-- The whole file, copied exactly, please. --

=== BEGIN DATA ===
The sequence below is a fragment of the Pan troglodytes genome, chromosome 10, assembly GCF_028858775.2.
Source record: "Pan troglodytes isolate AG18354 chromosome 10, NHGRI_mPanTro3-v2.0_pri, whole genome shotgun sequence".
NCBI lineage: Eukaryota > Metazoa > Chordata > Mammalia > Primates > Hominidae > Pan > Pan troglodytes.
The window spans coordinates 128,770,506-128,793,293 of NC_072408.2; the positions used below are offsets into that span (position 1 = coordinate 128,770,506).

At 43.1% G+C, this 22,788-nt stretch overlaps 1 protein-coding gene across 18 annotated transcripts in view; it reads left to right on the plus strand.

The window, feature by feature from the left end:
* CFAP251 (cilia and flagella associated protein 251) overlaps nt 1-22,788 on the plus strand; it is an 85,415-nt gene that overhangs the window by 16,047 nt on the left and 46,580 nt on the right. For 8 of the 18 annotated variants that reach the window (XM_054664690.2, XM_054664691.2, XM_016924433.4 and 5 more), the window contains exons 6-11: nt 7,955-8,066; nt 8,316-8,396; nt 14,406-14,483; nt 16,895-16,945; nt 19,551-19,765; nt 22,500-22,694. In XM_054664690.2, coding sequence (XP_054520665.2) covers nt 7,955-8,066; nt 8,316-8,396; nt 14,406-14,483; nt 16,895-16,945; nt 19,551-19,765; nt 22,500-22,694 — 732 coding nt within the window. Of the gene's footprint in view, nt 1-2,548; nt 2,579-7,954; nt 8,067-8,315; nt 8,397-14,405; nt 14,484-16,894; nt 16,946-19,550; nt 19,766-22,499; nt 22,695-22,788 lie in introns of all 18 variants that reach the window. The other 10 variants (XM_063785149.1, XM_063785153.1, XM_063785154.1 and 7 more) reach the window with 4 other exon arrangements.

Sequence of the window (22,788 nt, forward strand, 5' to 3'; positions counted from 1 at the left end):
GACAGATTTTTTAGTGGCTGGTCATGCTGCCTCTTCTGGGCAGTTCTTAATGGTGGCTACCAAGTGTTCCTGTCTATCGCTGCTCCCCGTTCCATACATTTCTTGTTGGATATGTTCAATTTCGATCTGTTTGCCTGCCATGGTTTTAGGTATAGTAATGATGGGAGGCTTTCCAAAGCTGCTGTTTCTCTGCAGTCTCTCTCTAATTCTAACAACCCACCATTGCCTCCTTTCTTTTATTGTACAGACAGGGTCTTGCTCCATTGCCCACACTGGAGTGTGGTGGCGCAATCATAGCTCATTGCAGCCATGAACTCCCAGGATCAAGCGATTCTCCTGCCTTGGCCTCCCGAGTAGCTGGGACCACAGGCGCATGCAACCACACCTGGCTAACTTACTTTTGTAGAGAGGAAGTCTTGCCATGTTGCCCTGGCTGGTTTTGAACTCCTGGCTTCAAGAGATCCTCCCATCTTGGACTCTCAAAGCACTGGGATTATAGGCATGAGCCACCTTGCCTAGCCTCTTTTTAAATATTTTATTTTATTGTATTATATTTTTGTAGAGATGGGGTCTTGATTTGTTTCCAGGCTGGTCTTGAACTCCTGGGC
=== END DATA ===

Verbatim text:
The sequence below is a fragment of the Pan troglodytes genome, chromosome 10, assembly GCF_028858775.2.
Source record: "Pan troglodytes isolate AG18354 chromosome 10, NHGRI_mPanTro3-v2.0_pri, whole genome shotgun sequence".
NCBI lineage: Eukaryota > Metazoa > Chordata > Mammalia > Primates > Hominidae > Pan > Pan troglodytes.
The window spans coordinates 128,770,506-128,793,293 of NC_072408.2; the positions used below are offsets into that span (position 1 = coordinate 128,770,506).

At 43.1% G+C, this 22,788-nt stretch overlaps 1 protein-coding gene across 18 annotated transcripts in view; it reads left to right on the plus strand.

The window, feature by feature from the left end:
* CFAP251 (cilia and flagella associated protein 251) overlaps nt 1-22,788 on the plus strand; it is an 85,415-nt gene that overhangs the window by 16,047 nt on the left and 46,580 nt on the right. For 8 of the 18 annotated variants that reach the window (XM_054664690.2, XM_054664691.2, XM_016924433.4 and 5 more), the window contains exons 6-11: nt 7,955-8,066; nt 8,316-8,396; nt 14,406-14,483; nt 16,895-16,945; nt 19,551-19,765; nt 22,500-22,694. In XM_054664690.2, coding sequence (XP_054520665.2) covers nt 7,955-8,066; nt 8,316-8,396; nt 14,406-14,483; nt 16,895-16,945; nt 19,551-19,765; nt 22,500-22,694 — 732 coding nt within the window. Of the gene's footprint in view, nt 1-2,548; nt 2,579-7,954; nt 8,067-8,315; nt 8,397-14,405; nt 14,484-16,894; nt 16,946-19,550; nt 19,766-22,499; nt 22,695-22,788 lie in introns of all 18 variants that reach the window. The other 10 variants (XM_063785149.1, XM_063785153.1, XM_063785154.1 and 7 more) reach the window with 4 other exon arrangements.

Sequence of the window (22,788 nt, forward strand, 5' to 3'; positions counted from 1 at the left end):
GACAGATTTTTTAGTGGCTGGTCATGCTGCCTCTTCTGGGCAGTTCTTAATGGTGGCTACCAAGTGTTCCTGTCTATCGCTGCTCCCCGTTCCATACATTTCTTGTTGGATATGTTCAATTTCGATCTGTTTGCCTGCCATGGTTTTAGGTATAGTAATGATGGGAGGCTTTCCAAAGCTGCTGTTTCTCTGCAGTCTCTCTCTAATTCTAACAACCCACCATTGCCTCCTTTCTTTTATTGTACAGACAGGGTCTTGCTCCATTGCCCACACTGGAGTGTGGTGGCGCAATCATAGCTCATTGCAGCCATGAACTCCCAGGATCAAGCGATTCTCCTGCCTTGGCCTCCCGAGTAGCTGGGACCACAGGCGCATGCAACCACACCTGGCTAACTTACTTTTGTAGAGAGGAAGTCTTGCCATGTTGCCCTGGCTGGTTTTGAACTCCTGGCTTCAAGAGATCCTCCCATCTTGGACTCTCAAAGCACTGGGATTATAGGCATGAGCCACCTTGCCTAGCCTCTTTTTAAATATTTTATTTTATTGTATTATATTTTTGTAGAGATGGGGTCTTGATTTGTTTCCAGGCTGGTCTTGAACTCCTGGGC